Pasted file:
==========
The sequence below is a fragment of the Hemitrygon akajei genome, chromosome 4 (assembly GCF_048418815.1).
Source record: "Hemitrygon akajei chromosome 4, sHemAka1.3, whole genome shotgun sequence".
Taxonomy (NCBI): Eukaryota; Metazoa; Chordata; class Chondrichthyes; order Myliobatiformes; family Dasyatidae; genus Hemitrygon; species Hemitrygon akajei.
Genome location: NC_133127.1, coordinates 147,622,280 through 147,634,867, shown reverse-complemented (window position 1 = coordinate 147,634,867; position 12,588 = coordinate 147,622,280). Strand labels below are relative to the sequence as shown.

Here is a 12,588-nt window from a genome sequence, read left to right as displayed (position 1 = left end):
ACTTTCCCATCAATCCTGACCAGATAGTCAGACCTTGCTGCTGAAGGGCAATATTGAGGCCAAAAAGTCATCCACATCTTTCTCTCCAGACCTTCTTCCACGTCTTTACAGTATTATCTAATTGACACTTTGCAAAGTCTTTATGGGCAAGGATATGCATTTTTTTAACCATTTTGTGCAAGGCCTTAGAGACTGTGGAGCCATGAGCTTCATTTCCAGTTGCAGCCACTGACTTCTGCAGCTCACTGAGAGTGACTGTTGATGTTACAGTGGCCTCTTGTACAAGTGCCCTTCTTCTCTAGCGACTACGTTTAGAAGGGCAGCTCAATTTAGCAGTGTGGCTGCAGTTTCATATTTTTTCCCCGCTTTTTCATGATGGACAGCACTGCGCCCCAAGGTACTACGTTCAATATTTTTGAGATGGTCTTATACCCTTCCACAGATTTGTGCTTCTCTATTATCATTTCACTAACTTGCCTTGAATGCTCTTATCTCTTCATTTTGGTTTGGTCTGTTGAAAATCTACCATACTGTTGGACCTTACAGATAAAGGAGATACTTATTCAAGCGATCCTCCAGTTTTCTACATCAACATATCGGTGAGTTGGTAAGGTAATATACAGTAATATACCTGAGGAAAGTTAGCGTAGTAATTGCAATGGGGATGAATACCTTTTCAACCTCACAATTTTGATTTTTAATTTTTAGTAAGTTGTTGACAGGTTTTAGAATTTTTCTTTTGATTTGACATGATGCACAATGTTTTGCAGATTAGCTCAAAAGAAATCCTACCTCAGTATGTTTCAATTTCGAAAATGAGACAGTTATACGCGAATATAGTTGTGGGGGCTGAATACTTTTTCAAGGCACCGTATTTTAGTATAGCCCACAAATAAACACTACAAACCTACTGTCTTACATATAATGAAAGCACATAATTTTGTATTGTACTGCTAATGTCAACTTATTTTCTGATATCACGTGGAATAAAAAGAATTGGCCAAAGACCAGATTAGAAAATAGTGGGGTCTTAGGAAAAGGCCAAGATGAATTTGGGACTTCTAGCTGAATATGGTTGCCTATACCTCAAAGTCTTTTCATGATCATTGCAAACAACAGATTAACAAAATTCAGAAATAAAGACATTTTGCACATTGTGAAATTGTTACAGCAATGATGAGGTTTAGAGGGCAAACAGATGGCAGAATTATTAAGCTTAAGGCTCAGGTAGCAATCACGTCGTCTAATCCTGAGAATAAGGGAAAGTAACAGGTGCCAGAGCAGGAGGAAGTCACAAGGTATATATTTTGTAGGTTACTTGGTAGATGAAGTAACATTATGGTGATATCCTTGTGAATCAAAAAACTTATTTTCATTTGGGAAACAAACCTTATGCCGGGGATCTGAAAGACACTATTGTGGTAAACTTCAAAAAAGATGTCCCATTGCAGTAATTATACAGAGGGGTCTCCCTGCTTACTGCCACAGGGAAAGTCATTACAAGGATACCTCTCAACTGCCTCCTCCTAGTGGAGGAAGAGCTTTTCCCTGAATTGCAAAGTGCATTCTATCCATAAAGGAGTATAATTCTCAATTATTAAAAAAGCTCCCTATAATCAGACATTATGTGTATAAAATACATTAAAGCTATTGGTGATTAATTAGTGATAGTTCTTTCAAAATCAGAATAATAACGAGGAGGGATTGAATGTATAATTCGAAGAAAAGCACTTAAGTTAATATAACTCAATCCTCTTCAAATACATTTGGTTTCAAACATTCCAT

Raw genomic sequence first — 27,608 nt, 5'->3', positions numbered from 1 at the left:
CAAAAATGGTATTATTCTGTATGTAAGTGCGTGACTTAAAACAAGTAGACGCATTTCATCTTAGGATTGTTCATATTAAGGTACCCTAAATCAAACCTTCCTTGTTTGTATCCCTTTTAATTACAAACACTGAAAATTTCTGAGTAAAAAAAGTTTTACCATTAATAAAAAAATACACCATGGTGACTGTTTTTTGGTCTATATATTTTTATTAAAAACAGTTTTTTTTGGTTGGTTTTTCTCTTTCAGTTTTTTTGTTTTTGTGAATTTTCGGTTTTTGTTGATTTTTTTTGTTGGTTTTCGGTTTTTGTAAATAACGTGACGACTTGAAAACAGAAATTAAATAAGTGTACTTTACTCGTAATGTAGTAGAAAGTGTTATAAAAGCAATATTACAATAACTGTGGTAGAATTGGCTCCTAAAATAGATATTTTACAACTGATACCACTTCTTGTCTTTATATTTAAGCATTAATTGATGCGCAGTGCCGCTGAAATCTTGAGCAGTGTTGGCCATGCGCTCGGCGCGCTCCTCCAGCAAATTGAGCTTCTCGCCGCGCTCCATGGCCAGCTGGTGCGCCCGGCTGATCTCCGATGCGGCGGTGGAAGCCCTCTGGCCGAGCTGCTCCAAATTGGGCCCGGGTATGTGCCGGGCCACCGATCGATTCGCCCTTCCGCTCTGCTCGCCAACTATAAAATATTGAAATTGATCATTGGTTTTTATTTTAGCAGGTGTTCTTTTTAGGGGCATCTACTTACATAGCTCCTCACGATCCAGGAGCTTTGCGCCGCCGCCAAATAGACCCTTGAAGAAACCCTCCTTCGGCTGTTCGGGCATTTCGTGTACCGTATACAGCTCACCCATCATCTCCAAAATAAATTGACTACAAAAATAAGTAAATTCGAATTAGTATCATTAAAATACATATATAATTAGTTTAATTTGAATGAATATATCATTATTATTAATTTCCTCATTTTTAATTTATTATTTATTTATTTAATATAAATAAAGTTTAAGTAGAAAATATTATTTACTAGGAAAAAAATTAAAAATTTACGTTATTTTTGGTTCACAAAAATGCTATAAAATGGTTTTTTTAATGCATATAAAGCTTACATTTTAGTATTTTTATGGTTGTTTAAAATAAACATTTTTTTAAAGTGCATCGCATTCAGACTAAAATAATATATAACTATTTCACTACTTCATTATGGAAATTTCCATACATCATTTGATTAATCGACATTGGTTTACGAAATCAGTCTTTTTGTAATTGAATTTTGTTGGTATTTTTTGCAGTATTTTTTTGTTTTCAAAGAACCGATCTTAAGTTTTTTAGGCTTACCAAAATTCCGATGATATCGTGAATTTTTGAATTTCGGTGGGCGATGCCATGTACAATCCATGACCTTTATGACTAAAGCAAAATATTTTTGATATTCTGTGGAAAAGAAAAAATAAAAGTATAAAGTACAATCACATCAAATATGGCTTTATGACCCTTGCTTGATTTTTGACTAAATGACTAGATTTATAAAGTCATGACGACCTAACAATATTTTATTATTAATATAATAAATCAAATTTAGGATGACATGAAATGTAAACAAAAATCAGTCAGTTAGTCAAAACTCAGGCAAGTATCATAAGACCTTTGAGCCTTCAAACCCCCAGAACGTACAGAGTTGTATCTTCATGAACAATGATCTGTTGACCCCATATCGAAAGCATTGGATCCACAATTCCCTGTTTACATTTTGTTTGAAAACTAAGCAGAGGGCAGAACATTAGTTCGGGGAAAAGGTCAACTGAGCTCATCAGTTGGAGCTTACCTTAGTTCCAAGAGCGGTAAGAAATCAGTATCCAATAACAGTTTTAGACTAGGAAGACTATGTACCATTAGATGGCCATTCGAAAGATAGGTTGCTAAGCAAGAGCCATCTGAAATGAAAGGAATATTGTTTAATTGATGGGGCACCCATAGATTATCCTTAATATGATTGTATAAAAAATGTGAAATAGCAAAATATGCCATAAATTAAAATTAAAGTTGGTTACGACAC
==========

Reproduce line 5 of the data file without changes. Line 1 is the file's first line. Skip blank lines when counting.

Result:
Here is a 12,588-nt window from a genome sequence, read left to right as displayed (position 1 = left end):